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Eulipotyphla- Order Erinaceomorpha- Hedgehogs, moon rats + gymnures- Order Soricomorpha- Shrews, moles, desmans, solenodons, nesophontids Common Eulipotyphlan Features - Small, narrow snouts - Plantigrade - Short, dense fur - Secretive, nocturnal, insectivorous - W-shaped ectoloph on upper molars Order Erinaceomorpha - Family Erinaceidae - Hedgehogs, gymnures, and moon rats - 10 genera and 24 species - Africa, Eurasia, Southeast Asia - Mouse to rabbit size - Spines in hedgehogs - First upper and lower incisors may be enlarged - Hedgehogs - Omnivorous - Resistant to snake venom- Probably heterothermic - Hibernation in some species - Hylomyinae (gymnures and moon rats) - Southeastern Asia, Malay peninsula, Borneo, Philippines - No spines Hedgehog Skull - Complete zygomatic arch (odd for eulipotyphlans) - Enlarged 1st incisors - Simple nonsectorial cusps on upper molars (omnivory) Hedgehogs: Erinaceinae - Palearctic and Africa - Plantigrade - Solitary except for mother, young- Spines emerge almost immediately after birth Defensive Posture with m. panniculus carnosus - Normal subcutaneous muscle system pulls skin over feet and face Moonrats, Gymnures: Erinaceinae - SE Asia Forests - Touch-sensitive snouts - Carnivorous but like fungi - Mark territory with rotten garlic scent Order Soricomorpha - Family Solenodontidae (solenodons) - Family Nesophontidae (extinct in Holocene) - Family Soricidae (shrews) - Family Talpidae (moles) Family Solenodontidae - 1 genus and 3 species 800 g - Only Haiti and Cuba - Long, slender, flexible snout - Second lower incisor grooved - May transport toxin - Omnivorous and nocturnal - Mammae on buttocks - Zig-zag walking pattern - Echolocation: high frequency clicks - Wide-gauge gait Family Soricidae: Shrews - 26 genera and 376 species - Holarctic, recent dispersal to Africa - 2-3 grams to 180 grams, crazy abundant - Snout long and slim, eyes and pinna small - Insectivorous, some venomous - No zygomatic arch, tympanic bulla (just ring) - Red teeth (most): geothite pigmentation - Upper incisors large, hooked, 2-cusps. Pincers with lower incisors - Others, canines unicuspedSize and Metabolism - Loose heat rapidly: high surface/volume ratio- Eat 2-3 times body weight in ONE DAY - Most live <24 monts - Hot Shrews: >Expected BMR- Temperate climate - Short-lived - Breed in food supply pulse - Cold Shrews: Expected BMR - Longer life, slower turnover Wisconsin Shrews - Blarina brevicauda N. short tailed- Velvety, slate grey color varies with season- Robust body, snout - Small eyes, fur-hidden ears - Forest and field - Pungent odor, toxic saliva (painful to humans) - Sorex hoyi American pygmy shrew - Smallest long-tailed shrew- Furred tail- Friable forest leaf litter - Frequents swamps in NE US and boreal forests Water Shrews - Sorex palustris - Streams and ponds - Fringes of hair on toes - Increase surface area Family Talpidae - Moles, desmans, shrewmoles - North America and Eurasia - Moles: - Deciduous teeth lost in utero - Desmans: - Fast-running mountain streamsTalpidae: Desmans- Russian- Semi-aquatic - Preys on arthropods, amphibians - Like moles, ~blind- Touch with Eimer’s organs on snout - Sensory organ that assists in sensing changes in environment and where prey/predators may be Mole Anatomy - Enormous keel on sternum (manubrium) Why? - Extension of sternum that sticks out, attachment for muscle tissue to power arms - Long flat scapula (Why?) -- Huge hands, twisty humerus - Strength and flexibility to maneuver underground Scalopus aquaticus - Eastern MOle - Broad hands - Slate colored fur, naked tail - Snout pointed, no projections - Prefers moist, sandy loam - Frequently along streams - Glaciated, sandy river valleys Condylura cristata - Star nosed mole: 22 fleshy tentacles - Front feet as broad as long - Tail hairy, constricted near base - Prefer low, wet areas - Good swimmers: forage in water (smell by blowing bubbles, inhaling the air) - Tunnels can open underwater Star-nosed mole tentacles - Eimer’s organ - 25000 touch receptors - Uses three kinds of touch receptors and pain receptors - Note tactile hunting, diversity of habitatsPerissodactyla - 3 families, 6 genera 16 species - Long rostra, molariform teeth - Large cecum: hindgut fermentation - Axis of symmetry of foot -- middle digit (most weight) - Mesaxonic condition Evolution - Arose in late Paleocene in Asia - Europe, North America by early Eocene - Dominant browsers of the Eocene - Began to decline in Miocene - Climatic changes - Competition with artiodactyls Cursorial Trends Among Ungulates - Integration of locomotor and respiratory systems - The visceral piston: - Liver bouncing against diaphragm aids ventilation of lungs during gallop - Pneumatic stabilization: - Tracheal valves shunt air alternately to right and left lungs during stride - Pressure stabilizes shoulder and chest wall during stride as forelimb strikes the ground Increase Stride Length - 1. Increase limb length - Long hands, feet (esp. Metacarpals, -tarsals of palm and flat of foot) - 2. Ungulagrade. Meaning? - 3. No clavicle, rotating scapula - 4. Spine flexion, extensionIncrease Stride Rate - Decrease distal weight (low rotational inertia) - Proximal muscle mass - Tendons run to distal limb- Spring tendons (ligaments) - Big 3rd tochanter of perissodactyls: powerful femoral retractionUngulate Foot Morphology - Mesaxonic: - Central axis: digit 3 - Perissodactyls - Paraxonic: - Central axis between 3,4 - Artiodactyls - Grooved, pulley-like anterior surface of astragulus: - Foot motion: one plane, but BIG range of motion - Artiodactyls only - Nuchal ligament: - Elastically braces head, neck - Spring Ligament: - From digital flexor - Elastic E storage, return Equidae: Arose N. America, Eocene - 1 genus, 8 species - Most species are highly social- Form herds and/or clans- Polygynous mating system - Social hierarchy -- led by dominant stallion- Harems formed in some species - Bachelor herds - Complex behavior and vocal communication- Fission-fusion social system common Equid evolution - Complex branching evolution, not anagensis (=morphing pattern) - Increased size, concave back - Reduction of outer toes - Longer, deeper antorbital region - Increased loph complexity Equidae - Equus evolved in North America - Crossed into Asia in late Pliocene - Horse domestication may date as far back as 4500 years ago in Central Asia - Horses returned to North America with Spanish conquistadores in 1500s - Skull modification- Preorbital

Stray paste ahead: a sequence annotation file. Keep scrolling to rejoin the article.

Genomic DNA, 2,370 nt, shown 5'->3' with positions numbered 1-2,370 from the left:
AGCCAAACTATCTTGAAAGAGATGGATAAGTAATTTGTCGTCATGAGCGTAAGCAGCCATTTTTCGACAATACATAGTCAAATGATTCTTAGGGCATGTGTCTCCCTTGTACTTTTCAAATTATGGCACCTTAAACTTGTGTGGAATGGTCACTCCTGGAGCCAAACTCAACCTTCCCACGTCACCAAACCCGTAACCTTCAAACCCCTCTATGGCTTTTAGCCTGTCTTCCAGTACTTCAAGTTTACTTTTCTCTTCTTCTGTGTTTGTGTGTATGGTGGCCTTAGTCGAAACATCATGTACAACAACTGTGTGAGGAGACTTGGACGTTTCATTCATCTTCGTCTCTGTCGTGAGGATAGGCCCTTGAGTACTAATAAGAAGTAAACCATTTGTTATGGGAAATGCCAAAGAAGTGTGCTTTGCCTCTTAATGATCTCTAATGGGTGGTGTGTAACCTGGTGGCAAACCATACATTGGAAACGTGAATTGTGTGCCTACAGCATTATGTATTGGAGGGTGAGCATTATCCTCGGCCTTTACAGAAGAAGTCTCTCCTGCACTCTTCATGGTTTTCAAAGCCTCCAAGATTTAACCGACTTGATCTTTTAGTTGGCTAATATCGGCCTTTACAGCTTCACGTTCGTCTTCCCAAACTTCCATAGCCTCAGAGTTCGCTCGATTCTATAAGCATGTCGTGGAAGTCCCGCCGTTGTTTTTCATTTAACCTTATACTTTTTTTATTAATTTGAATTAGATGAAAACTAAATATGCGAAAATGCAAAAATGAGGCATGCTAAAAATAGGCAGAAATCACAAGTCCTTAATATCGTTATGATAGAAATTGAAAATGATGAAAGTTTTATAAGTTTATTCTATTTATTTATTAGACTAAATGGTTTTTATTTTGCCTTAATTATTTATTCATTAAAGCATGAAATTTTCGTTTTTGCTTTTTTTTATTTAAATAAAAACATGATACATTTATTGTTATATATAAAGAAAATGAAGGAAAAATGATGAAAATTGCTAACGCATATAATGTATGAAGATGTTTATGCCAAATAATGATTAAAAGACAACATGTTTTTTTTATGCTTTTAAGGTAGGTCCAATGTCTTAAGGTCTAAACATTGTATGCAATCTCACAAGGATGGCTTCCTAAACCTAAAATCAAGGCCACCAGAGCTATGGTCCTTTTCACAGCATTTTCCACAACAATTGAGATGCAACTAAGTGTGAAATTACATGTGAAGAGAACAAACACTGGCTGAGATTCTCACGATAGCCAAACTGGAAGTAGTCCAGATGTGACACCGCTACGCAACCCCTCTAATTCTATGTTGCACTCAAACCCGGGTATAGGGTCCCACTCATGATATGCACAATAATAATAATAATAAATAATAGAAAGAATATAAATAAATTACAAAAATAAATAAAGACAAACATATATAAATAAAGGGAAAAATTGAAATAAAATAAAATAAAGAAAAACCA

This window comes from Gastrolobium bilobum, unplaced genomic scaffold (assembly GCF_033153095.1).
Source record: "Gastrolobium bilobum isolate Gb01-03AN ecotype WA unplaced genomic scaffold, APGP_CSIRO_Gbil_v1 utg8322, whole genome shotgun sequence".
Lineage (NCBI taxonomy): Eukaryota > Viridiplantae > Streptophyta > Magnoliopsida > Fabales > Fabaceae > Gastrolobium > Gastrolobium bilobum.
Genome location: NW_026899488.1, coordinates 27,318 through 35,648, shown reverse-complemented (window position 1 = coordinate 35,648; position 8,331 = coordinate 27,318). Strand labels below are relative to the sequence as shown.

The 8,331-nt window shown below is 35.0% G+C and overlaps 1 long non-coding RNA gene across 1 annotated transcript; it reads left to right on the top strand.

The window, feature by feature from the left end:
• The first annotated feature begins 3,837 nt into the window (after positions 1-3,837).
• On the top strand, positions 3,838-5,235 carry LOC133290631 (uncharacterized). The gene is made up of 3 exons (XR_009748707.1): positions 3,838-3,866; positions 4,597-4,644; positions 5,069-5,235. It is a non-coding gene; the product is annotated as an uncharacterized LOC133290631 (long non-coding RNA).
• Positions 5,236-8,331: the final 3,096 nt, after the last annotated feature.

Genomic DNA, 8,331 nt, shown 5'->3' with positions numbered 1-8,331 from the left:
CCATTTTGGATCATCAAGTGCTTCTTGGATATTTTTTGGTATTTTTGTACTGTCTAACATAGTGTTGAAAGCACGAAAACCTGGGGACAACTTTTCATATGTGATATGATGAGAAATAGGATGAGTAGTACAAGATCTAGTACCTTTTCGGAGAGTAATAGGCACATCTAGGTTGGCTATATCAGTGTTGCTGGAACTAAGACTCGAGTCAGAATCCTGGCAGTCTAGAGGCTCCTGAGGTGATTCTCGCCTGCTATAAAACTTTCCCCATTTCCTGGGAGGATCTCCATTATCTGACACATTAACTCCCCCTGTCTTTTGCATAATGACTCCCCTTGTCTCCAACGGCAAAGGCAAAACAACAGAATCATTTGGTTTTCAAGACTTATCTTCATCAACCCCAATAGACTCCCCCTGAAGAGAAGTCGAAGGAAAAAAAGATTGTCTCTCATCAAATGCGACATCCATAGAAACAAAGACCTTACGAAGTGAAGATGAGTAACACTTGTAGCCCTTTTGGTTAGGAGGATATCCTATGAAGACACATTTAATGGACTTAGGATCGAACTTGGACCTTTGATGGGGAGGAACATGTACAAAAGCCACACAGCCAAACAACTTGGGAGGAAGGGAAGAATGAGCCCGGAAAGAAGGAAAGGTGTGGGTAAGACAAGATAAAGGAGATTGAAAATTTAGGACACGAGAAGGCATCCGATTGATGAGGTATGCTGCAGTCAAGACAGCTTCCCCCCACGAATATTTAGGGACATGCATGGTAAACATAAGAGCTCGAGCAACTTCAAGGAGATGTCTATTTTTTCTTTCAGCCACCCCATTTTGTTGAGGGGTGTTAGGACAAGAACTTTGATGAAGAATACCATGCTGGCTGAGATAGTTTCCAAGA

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UWL BIO 488 - Eulipotyphla